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Crisis in Yugoslavia

Refugees' Plight Extends Far Beyond Kosovo

Homelessness: About 20 million people worldwide have fled their country or have been displaced within.


UNITED NATIONS — When U.N. Security Council members emerged hours late from a closed-door meeting this week, the press corps was hungry for fresh news of Kosovo's refugees.

"What took so long?" one reporter demanded of the first diplomat to emerge.

"We had a very thorough briefing on Angola," he responded a trifle testily. "This is not a second-class problem compared to Kosovo, you know."

But experts and humanitarian workers say the truth is that the 1.6 million people now displaced from their homes in Africa's war-torn Angola will never receive the attention accorded the refugees from Kosovo.

In the past few weeks, the world has been gripped by the expulsion of hundreds of thousands of ethnic Albanians from their homes. Governments and ordinary people responded swiftly to the wrenching images flashed across television screens and front pages.

But there are 18 million to 20 million more refugees and displaced people across the globe, according to the latest available figures from the Office of the U.N. High Commissioner for Refugees. By definition, refugees are people who have fled their country; a displaced person is one who has fled home but remains within the country's borders.

"When displacement happens on a mass scale very fast, then the world is forced to look," said Robyn Groves, a spokeswoman for the refugee agency in New York. "Kosovo was a standout case. . . . Otherwise, it is difficult to get people to notice."

A few miles from camps filled with Kosovo Albanians in Macedonia, Muslims who escaped violence in Bosnia-Herzegovina have been waiting for eight years to go home. More than 300,000 refugees have streamed out of the African nation of Sierra Leone in recent months, and nearly a million more have been forcibly relocated inside its borders. Somali women who venture outside northern Kenyan refugee camps report being raped.

Yet there are no NATO bombs dropping, no Pentagon briefings, no live CNN coverage.

The reasons for the difference in world attention are varied, experts say, ranging from the brutal swiftness of the Yugoslav expulsion of ethnic Albanians as opposed to chronic long-term migrations, to questions of European history, American politics and race. None criticized the attention given the Kosovo refugees.

"I would never want to diminish the plight of the Kosovo refugees or any others," Groves said. "We're talking about equal tragedies."

Most of the world's refugees are non-Europeans. More than 7 million have fled their homes in half a dozen African countries.

Arthur C. Helton, director of Forced Migration Projects at the Open Society Institute in New York, said the spotlight thrown on Kosovo Albanian refugees "has something to do with it being Europe, with the fact that there is an international armed conflict going on there, and . . . clearly there is a racial dimension."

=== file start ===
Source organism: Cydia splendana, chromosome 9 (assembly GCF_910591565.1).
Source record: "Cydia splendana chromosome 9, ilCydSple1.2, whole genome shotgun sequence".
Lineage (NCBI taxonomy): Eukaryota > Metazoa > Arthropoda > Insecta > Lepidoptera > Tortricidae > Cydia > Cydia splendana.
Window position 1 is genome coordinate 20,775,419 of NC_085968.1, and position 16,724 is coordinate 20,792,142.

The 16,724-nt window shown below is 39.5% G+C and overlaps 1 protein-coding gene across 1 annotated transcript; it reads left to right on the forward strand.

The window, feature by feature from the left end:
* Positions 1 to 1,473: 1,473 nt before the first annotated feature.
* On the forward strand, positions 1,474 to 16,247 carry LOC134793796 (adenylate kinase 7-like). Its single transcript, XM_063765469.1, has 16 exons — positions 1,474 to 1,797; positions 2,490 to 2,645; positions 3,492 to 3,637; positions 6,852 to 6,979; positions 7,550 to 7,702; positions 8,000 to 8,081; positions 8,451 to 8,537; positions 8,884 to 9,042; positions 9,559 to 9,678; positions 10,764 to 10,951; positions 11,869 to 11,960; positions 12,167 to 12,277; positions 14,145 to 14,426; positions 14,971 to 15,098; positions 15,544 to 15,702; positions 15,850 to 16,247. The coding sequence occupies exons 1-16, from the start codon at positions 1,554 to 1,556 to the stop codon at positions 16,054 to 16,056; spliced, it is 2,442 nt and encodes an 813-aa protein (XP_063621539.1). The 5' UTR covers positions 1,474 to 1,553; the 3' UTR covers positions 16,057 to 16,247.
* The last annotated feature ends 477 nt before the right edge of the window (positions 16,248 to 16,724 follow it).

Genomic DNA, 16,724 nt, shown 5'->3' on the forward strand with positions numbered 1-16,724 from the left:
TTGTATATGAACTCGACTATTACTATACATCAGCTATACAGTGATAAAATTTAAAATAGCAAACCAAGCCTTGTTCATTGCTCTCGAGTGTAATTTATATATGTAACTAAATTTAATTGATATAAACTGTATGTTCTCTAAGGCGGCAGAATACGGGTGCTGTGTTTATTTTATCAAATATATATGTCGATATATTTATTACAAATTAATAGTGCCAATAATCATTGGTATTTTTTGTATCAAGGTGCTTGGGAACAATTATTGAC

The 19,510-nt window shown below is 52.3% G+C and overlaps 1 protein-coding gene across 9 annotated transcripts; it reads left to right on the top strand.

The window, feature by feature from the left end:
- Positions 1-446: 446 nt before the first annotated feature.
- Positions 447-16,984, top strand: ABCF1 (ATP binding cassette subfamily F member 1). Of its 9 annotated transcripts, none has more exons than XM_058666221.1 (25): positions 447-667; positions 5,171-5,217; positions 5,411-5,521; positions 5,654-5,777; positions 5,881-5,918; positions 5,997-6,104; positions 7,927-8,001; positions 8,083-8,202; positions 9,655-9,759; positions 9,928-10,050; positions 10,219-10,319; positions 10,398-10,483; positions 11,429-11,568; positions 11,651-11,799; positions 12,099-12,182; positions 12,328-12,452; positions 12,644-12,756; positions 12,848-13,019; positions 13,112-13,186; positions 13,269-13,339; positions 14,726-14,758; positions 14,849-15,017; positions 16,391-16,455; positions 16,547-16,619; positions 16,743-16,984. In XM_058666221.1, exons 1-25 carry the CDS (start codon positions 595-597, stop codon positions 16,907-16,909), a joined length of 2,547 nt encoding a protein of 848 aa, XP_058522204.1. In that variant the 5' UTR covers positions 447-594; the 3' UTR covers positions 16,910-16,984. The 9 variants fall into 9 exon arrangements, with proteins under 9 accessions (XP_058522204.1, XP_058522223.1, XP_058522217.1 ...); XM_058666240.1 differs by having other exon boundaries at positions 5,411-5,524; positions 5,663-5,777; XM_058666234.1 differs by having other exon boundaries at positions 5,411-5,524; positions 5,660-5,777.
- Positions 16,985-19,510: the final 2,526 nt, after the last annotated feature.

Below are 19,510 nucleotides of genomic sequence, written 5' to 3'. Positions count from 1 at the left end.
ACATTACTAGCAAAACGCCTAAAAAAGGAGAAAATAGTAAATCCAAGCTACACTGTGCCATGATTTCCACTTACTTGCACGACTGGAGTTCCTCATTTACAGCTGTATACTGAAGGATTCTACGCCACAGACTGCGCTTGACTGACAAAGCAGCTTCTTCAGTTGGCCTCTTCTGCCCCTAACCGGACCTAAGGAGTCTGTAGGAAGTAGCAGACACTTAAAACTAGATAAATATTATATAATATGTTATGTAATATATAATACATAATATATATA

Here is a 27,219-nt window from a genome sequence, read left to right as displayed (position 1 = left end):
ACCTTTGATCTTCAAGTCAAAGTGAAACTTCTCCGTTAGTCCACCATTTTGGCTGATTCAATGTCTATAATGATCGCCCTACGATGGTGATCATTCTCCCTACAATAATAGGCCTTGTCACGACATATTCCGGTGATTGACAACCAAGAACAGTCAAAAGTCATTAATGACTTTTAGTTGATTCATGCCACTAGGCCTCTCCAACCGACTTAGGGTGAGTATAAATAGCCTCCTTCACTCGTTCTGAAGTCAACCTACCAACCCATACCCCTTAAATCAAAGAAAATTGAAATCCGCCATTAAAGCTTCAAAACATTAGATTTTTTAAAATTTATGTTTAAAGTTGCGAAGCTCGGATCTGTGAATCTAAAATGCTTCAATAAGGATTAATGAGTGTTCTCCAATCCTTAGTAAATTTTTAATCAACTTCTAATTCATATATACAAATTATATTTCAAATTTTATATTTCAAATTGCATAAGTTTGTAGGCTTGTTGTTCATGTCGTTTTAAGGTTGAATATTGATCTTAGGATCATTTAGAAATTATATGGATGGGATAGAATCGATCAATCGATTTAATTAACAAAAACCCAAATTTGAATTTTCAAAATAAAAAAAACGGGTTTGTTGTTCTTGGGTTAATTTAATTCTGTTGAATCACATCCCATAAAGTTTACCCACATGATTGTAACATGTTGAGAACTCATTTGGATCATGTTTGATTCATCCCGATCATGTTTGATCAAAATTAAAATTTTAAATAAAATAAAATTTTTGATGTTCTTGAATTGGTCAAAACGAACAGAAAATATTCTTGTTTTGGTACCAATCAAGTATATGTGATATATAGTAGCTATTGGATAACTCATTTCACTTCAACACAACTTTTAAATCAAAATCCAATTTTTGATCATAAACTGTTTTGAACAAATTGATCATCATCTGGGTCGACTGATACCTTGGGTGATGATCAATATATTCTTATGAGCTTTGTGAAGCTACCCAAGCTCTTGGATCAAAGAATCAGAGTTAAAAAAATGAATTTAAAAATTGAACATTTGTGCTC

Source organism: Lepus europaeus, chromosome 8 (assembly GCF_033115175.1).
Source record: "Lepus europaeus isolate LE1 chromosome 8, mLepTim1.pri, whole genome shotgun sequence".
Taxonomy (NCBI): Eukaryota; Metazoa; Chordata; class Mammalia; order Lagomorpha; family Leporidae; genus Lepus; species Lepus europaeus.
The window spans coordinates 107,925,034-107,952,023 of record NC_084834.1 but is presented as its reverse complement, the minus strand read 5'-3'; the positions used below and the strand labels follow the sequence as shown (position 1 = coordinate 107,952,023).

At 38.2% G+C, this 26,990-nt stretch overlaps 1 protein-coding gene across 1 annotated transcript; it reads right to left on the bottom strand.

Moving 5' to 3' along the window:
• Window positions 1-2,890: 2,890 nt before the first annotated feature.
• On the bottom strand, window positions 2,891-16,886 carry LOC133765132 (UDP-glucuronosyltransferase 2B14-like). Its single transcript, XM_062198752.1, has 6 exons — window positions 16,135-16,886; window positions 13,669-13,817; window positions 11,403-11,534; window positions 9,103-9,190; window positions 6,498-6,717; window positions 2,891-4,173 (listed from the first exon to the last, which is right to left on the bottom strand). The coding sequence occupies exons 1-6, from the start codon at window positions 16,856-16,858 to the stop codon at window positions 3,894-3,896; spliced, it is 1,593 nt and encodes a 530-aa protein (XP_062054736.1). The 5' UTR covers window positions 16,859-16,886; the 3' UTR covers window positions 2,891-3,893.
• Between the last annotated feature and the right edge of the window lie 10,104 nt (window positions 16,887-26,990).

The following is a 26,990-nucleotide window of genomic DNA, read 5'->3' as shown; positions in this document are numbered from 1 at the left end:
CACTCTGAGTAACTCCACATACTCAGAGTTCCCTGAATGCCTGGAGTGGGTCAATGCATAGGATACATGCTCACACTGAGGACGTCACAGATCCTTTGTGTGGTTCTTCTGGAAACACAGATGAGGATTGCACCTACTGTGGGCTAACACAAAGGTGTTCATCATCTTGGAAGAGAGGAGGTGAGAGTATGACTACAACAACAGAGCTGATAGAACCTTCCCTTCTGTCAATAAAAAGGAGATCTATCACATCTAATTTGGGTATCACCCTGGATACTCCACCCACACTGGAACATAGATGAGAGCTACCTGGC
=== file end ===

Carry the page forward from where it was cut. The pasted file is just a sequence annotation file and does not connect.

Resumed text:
But others disagree.

"I do not think it is race," said Agwu Okali, registrar of the U.N.'s International Criminal Tribunal for Rwanda. "It is a question of geographic politics and fears of world stability. Two world wars have started in the Balkans, and people are worried it is going to happen again."

"You don't hear ECOMOG [the West African peacekeeping force] criticized for not helping Kosovo, yet people seem to be criticizing NATO for not helping African refugees. . . . It's a matter of who your neighbors are," said Kathleen Newland, who handles refugee policy for the Carnegie Endowment for International Peace in Washington. "We saw a great outpouring by Americans and others for Kurds, for Rwandans, for people who 'don't look like us.' "

Another factor is that the bulk of people who have fled their homes for political reasons are chronic long-term refugees.

An estimated 2.6 million to 4 million Afghans are trapped in limbo in camps in Iran, Pakistan and elsewhere, giving Afghanistan the dubious distinction of having more refugees than any other nation. More than 630,000 Iraqis, mostly Kurds, are scattered in Iran, Syria, Saudi Arabia and Europe. An estimated 316,000 Vietnamese are in China, France and Scandinavian countries.

Some refugees end up in squalid camps. Others crowd in with relatives or occupy buildings abandoned by others that might not have adequate water, electricity or toilets.

Experts say one terrible aspect of the Kosovo exodus is the evidence it provides that civilians are increasingly being targeted for military purposes.

"They used to be innocent victims of war. Increasingly, there is mass displacement of specific peoples to fulfill military objectives," the U.N.'s Groves said.

"Milosevic is not alone," the Carnegie Endowment's Newland said. "With a virulent resurgence of nationalism defined in ethnic terms, there are no innocent civilians anymore."

Aid efforts are underway in many countries--the U.N. refugee commissioner's budget for this year is nearly $900 million; other agencies such as UNICEF and the World Food Program and scores of nongovernmental organizations provide badly needed basics such as vaccines, food and milk.

There is a bit of good news among the bleak statistics: In 1997, nearly 3 million former refugees felt safe enough to return to their homes--at least temporarily.

"There have been tremendous movements back to Mozambique, to Malawi, to South Africa and Cambodia," Newland said. "A lot of people really do go home eventually."

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